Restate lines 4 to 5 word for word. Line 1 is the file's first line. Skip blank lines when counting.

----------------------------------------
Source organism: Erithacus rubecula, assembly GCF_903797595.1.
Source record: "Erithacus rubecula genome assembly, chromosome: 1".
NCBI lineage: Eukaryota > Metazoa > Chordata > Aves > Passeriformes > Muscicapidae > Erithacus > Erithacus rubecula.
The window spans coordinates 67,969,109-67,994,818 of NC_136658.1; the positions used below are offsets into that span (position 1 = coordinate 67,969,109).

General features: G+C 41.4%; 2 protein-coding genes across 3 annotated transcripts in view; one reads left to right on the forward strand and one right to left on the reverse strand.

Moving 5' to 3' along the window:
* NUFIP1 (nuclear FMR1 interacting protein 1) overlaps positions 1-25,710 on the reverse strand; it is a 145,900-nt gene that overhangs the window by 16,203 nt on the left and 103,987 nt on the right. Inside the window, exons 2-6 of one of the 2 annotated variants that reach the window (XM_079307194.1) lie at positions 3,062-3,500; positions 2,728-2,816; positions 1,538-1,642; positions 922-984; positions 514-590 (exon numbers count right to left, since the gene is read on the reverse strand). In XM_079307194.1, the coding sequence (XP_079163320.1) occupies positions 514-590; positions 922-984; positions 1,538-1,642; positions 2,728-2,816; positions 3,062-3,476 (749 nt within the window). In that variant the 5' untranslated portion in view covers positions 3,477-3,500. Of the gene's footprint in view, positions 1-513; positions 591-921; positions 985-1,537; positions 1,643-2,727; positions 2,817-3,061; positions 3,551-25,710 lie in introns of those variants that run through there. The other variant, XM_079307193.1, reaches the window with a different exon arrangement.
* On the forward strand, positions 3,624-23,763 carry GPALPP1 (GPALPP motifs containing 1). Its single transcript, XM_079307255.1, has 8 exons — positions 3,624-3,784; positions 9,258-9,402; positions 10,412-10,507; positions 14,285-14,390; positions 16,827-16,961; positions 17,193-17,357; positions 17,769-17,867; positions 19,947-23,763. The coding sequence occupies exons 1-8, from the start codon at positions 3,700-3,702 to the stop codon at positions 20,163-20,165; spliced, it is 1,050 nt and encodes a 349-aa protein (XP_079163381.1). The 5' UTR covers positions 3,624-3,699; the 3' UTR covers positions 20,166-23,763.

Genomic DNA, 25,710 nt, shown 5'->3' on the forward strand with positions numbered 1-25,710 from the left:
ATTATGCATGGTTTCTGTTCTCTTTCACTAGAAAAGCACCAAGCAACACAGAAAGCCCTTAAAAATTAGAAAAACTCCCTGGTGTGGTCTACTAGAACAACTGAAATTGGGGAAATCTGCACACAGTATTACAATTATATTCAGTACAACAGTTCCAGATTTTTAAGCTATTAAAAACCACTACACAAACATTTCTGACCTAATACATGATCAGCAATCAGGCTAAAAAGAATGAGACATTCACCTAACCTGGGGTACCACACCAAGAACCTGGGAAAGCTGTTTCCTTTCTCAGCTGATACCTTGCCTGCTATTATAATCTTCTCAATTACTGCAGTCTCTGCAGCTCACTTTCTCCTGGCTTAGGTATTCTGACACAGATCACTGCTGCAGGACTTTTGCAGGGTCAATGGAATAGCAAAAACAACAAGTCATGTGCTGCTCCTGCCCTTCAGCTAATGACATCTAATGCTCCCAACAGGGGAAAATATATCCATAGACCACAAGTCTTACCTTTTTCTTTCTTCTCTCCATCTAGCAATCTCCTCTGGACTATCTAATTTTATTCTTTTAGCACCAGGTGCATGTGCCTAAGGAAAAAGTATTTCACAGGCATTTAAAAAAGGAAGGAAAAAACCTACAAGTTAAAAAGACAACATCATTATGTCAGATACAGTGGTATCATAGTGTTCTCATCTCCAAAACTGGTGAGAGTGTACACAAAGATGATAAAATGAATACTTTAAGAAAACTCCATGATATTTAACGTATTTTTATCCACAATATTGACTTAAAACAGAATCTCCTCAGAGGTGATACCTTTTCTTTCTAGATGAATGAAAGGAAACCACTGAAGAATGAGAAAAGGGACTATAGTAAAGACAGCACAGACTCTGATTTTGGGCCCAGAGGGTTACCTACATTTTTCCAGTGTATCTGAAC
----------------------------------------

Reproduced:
The window spans coordinates 67,969,109-67,994,818 of NC_136658.1; the positions used below are offsets into that span (position 1 = coordinate 67,969,109).

General features: G+C 41.4%; 2 protein-coding genes across 3 annotated transcripts in view; one reads left to right on the forward strand and one right to left on the reverse strand.